In the November issue of the Brooklyn Rail, Pavlos Roufos talks to historian Quinn Slobodian, whose most recent book is Globalists: The End of Empire and the Birth of Neoliberalism (2018). Slobodian restores meaning and historical context to the term “neoliberalism” and clarifies the neoliberal position on the state, which is often misunderstood. He also suggests ways that left-wing movement might intervene in the current situation in which neoliberal policies have lost legitimacy but a new economic orthodoxy has yet to solidify. Here’s an excerpt from the interview:
Pavlos Roufos (Rail): Perhaps to situate your position properly, it would make sense to start with your definition of “neoliberalism.”
Quinn Slobodian: The way I understand neoliberalism comes from the work of the people who called themselves neoliberal. The term itself was coined in 1938, by a group of economists, journalists, and politicians who gathered in Paris, people like Friedrich Hayek, Ludwig von Mises, Wilhelm Röpke, Walter Lippmann, Louis Rougier, and others. They were looking at the Great Depression and asking themselves: how can capitalism survive despite its internal tendency to self-destruct? And they were quite clear that if you simply let capitalist interests govern by themselves, there will eventually be a counter-reaction and a mobilized population would overthrow capitalism. A fully unregulated and a fully untamed capitalism would lead to an opposition which would inevitably be communist or socialist. Thus, they realized that it was necessary to think anew about the state, in a way that would protect capitalism from the threat of overthrow by the masses. For capitalism to survive, they concluded, it needed a strong state.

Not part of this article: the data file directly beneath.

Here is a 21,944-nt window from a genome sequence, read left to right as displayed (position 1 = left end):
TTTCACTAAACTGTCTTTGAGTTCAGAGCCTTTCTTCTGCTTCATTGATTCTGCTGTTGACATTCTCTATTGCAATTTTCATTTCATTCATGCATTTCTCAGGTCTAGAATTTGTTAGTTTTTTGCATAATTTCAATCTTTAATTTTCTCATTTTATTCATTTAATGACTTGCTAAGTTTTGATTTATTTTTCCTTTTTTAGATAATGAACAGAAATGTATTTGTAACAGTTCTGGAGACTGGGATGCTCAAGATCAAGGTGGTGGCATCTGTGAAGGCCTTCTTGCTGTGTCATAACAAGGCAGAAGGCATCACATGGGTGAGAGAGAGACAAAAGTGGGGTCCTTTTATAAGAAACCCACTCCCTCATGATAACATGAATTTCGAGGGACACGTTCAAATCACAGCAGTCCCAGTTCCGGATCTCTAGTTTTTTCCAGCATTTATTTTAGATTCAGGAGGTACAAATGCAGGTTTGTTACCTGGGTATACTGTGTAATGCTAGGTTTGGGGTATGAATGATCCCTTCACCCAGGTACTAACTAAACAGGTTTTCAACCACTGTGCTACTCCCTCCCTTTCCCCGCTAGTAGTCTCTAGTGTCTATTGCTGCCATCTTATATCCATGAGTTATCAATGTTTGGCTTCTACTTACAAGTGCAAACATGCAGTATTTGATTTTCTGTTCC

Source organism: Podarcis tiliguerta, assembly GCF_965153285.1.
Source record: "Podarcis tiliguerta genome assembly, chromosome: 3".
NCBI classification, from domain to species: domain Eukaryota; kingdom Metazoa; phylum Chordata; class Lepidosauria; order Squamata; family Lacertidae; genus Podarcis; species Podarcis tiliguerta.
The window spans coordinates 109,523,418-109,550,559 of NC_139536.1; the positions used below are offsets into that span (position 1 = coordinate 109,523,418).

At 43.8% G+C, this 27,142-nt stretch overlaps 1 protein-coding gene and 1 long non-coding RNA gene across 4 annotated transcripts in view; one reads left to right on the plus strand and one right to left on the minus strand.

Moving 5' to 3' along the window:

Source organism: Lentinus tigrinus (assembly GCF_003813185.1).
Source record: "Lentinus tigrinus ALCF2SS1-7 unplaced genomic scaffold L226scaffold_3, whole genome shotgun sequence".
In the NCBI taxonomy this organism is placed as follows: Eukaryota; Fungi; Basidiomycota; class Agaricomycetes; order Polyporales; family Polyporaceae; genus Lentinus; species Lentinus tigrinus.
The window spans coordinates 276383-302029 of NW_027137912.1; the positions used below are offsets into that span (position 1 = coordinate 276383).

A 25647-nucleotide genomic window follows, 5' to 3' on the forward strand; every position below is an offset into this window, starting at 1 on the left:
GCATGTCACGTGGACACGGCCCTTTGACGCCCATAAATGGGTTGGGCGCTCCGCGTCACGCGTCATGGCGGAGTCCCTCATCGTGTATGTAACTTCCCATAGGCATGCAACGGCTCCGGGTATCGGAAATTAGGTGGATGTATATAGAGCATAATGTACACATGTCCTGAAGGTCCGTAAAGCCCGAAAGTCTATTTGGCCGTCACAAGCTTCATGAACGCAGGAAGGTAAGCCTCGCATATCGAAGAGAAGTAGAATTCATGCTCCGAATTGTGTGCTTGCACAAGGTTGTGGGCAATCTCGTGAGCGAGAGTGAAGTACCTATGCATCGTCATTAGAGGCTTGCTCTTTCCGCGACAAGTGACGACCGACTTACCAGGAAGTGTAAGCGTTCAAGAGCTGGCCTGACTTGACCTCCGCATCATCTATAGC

This group of people assembled again after the Second World War to form the Mont Pèlerin Society. By following this group, you can see an evolving set of conversations which, from the 1930s to the 1990s, revolved around designing institutions that would constrain sovereign nation-states from doing things that were outside of the interest of the reproduction of the capitalist world economy. If you think about the way that nation-states were embedded in new institutions such as GATT (which became, in 1995, the WTO), the IMF, the European Union, you see that these were institutions with many purposes, but one of their most important ones was to prevent the subversion of capitalist exchange between nation-states.
Image: Inaugural meeting of the Mont Pelerin Society, 1947. Via the Verso blog.